Before we get into the stunning two drives that brought the Crimson Tide back into the game, it would be foolish to not acknowledge one of the most stunning parts of the game. No, it wasn't a one-handed catch or a crazy turnover. It was one of the craziest officiating calls many have seen in years.
It seemed that Texas has done the impossible and grabbed itself a safety after tackling Young in the endzone. However, the officials had other ideas and claimed that it was targeting despite the fact that Young had not been hit in the head. After several minutes of confusion, the referees reversed the targeting call, said there was no safety and gave Alabama a fourth down. This angered many fans and even just college football fanatics around the country. However, the show must go on and so it did.
The Holy Grail of Fourth Quarters
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With Texas holding a 16-10 lead in the fourth quarter, it was up to Young and the squad to "saw em' off" and go back home with another win.
Young got the job done quickly on a drive that included a 4th-and-3 conversion and a touchdown after a gorgeous cross-body throw to Jahmyr Gibbs to retake the lead 17-16. The drive totaled 11 plays for 75 yards when just prior, the Crimson Tide had only 20 yards on 25 plays.
The following drive from Alabama to possibly extend the lead resulted in a turnover on downs after the team was short of the line to gain. Texas got the ball back, but Alabama was in no mood to lose the lead and a big-time sack from edge rusher Will Anderson stopped the Longhorns from potentially reaching the endzone. Texas regained the lead after a field goal from Bert Auburn (what a coincidence) and Alabama was left, once again, fighting to get back on the board.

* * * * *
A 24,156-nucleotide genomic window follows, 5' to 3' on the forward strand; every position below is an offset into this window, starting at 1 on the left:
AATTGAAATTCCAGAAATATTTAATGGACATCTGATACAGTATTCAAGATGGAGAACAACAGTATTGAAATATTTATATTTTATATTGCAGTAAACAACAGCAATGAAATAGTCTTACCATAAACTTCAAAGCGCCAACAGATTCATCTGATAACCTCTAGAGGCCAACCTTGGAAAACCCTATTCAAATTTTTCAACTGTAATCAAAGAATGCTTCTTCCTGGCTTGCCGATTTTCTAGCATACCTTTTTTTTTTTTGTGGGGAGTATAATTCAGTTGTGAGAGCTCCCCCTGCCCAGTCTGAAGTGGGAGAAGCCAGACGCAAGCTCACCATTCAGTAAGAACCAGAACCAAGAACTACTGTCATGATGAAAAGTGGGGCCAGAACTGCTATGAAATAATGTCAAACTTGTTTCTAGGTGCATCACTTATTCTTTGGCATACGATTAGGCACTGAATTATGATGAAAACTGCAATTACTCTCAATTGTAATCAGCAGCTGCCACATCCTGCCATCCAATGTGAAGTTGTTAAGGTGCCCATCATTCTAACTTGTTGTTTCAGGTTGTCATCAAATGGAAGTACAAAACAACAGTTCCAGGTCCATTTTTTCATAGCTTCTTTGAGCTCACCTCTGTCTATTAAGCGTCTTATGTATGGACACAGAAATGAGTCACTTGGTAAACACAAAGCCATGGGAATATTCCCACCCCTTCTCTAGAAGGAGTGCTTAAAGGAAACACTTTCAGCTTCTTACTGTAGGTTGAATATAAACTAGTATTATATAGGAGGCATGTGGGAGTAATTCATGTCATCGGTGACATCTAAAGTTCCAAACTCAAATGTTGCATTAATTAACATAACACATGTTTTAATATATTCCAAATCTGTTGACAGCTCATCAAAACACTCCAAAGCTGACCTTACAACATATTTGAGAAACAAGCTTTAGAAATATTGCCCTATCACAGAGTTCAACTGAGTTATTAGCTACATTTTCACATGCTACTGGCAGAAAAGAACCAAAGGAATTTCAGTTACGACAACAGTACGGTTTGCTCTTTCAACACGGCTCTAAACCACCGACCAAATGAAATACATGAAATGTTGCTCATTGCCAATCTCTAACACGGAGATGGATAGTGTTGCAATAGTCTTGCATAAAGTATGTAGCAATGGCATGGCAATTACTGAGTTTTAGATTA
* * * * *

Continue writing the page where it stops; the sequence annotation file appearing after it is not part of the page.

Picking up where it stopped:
The Crimson Tide had the ball once again and after a slick run down the sideline for a 20-yard gain from none other than Young, the team was in field goal position and Alabama won after Will Reichard's field goal, 20-19.
What Does This Mean for the Tide Moving Forward?
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Once again, no one is surprised that Alabama won. However, this game showed that gods can bleed too. The messiness during this game hasn't been seen from Saban and the Crimson Tide in ages.
To allow an unranked team to hold one to a mere 20 points after dropping 55 on Utah State last weekend was shocking. If I were Saban, I'd take a good hard look at the offense. Young is one of the brightest upcoming players as his time for the NFL Draft gets closer and his performance prior to the fourth quarter was average and the spark in the Heisman-winner simply wasn't there. While this could be a one-off this season, it could set a precedent and message for all the opponents on the team's schedule that if they can get in a defensive rhythm early, the Crimson Tide just might not roll over them as many expect.
Alabama dropped one spot in the AP Poll, as Georgia overtook their No. 1 spot, following their victory over Samford. Is that ideal for the Tide? No. But it could have been a lot worse had they not slipped from the jaws of defeat in Austin.